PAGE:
Students at TLC aren’t strangers to getting their hands dirty. Why? Because gardening engages students by providing a living environment to observe, discover, experiment, nurture, and learn.
Gardens are living laboratories where our students learn everything from team work to food production and lessons can be taught across the curriculum. Gardening encourages students to become active participants in the learning process.
These first graders took time to plant radishes. However, they weren’t just planting radishes. They were also learning about energy that plants need to grow. They also deepened their understanding of how plants get nutrients from the soil to grow, flower and produce food.
While they were in the garden, they snipped dozens of marigold blossoms in order to make garlands to decorate their classroom in celebration of fall harvest season!
First grade scientists recently ventured outside with Ms. Katie, Ms. Becky, and Ms. Emily as they began learning out in the field in The Outdoor Learning Center (TOLC.) They observed and recorded living and nonliving parts of our environment. They discussed that all living things grow, eat, react, reproduce, and move. Students were fascinated to learn the different ways plants move! They also noted several ways that plant and animals show signs of life by reacting to stimuli.
In May, third grade students visited the Georgia Mountain Research and Education Center. They learned about tree identification. When they returned to school, they teamed up with Ms. Emily and began identifying trees in The Outdoor Learning Center. Students identified many varieties including Peach, Sassafras, Sycamore, Oak and Poplar trees.
Teachers use community resources like the Georgia Mountain Research and Education Center to show students real life applications of things they learn in the classroom. Of course a student can learn about a tree from a book, but it’s not until they are in the woods learning about leaves, bark, flowers and seeds that they make the deep connections that lead to life long learning. Community partnerships are an integral piece of your child’s education at The Learning Center!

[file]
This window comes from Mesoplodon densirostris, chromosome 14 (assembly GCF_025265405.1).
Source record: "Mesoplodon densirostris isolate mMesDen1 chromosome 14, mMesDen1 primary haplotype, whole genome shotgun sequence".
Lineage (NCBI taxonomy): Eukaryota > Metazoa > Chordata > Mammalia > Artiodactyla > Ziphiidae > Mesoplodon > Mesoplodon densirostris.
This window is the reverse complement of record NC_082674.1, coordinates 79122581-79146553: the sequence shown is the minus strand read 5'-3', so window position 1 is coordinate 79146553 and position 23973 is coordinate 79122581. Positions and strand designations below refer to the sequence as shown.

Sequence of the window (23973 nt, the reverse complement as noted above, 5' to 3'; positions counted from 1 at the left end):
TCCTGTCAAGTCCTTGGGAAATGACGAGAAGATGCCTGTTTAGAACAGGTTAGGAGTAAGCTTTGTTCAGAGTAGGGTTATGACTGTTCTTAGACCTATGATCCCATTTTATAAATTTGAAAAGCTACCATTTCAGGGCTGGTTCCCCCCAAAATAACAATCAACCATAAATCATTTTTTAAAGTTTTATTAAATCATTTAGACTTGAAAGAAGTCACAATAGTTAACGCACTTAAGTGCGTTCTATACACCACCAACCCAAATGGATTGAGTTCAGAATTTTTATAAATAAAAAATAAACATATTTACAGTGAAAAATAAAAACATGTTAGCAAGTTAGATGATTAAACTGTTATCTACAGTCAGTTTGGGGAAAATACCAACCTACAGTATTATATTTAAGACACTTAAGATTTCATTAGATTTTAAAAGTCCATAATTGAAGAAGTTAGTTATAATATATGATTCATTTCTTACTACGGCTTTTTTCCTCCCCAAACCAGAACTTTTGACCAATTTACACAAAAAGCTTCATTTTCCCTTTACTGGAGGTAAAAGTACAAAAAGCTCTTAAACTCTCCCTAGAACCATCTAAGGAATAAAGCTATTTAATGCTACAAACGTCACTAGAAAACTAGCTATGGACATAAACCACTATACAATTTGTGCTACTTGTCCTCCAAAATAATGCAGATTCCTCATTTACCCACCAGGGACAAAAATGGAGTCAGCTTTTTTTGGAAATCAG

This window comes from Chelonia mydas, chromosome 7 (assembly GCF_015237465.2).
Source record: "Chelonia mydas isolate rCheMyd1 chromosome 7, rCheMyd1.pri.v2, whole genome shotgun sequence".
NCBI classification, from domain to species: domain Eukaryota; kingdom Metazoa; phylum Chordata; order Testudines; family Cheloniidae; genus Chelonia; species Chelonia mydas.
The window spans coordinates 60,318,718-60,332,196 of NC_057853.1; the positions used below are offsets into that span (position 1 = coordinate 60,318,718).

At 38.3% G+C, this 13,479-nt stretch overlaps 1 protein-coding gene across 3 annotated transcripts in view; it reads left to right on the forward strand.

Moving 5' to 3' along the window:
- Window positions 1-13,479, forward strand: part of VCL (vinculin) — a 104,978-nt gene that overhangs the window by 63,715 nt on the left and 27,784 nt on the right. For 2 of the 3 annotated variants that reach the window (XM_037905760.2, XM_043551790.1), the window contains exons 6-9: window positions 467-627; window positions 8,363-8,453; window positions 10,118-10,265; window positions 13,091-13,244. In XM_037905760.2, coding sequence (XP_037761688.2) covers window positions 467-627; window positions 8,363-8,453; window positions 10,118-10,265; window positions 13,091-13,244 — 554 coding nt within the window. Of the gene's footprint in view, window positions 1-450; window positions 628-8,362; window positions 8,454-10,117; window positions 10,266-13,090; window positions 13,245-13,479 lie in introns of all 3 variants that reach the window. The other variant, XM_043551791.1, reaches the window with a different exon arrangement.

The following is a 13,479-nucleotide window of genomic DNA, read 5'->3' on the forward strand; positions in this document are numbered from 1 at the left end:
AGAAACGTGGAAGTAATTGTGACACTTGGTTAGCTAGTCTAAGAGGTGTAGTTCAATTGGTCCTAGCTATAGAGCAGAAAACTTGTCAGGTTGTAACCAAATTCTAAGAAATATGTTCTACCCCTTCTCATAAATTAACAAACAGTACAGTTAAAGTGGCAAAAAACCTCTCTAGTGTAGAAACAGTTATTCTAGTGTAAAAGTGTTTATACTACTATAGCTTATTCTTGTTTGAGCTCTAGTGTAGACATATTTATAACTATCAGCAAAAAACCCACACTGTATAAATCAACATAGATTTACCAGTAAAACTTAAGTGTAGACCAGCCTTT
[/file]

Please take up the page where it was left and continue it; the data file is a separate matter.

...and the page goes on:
Local landscaper/gardener Tim Ryan from Brasstown makes a hearty donation of tools to help the miniature gardeners at The Learning Center. We thank Mr. Ryan for helping the next generation of stewards get hands on experience in the garden and out in the forests.
Students across The Learning Center campus celebrated Earth Day in April by taking a walking tour with Restoration Coordinator, Tony Ward, of the Hiawasee River Watershed Coalition. He taught students how our town monitors and improves water bodies in our area. Students learned about environmental issues and our local ecology along the river including the efforts being made to stop erosion along the rivers, the benefits of trees, and native and evasive plants.
Earlier this Spring, these students harvested the beets that they planted as seed in the garden. Ms. Emily took them home and cooked them for the students to eat as well. Growing vegetables is an important way to get young kids interested in where their food comes and try new foods. Way to go students!
Our school Green & Clean Crew is responsible for keeping our grounds looking beautiful. If you like getting your hands dirty, or finding an excuse to be outdoors on a beautiful day, we have a job for you! Contact the office and find out how you can become part of this “growing” group.
Compacted Math is a program at our school for eligible students in 6th, 7th and 8th grades. Students enter Compacted Math in 6th grade and by the time they complete 8th grade, they will have mastered 6th, 7th, 8th and 9th grade math concepts.
These students recently headed outside to take measurements to begin creating scale drawings of the school gardens. They are studying geometric figures in the classroom and this hands on activity make the math concepts take on practical meaning. By determining an appropriate scale, they will be able to create smaller drawings using that scale.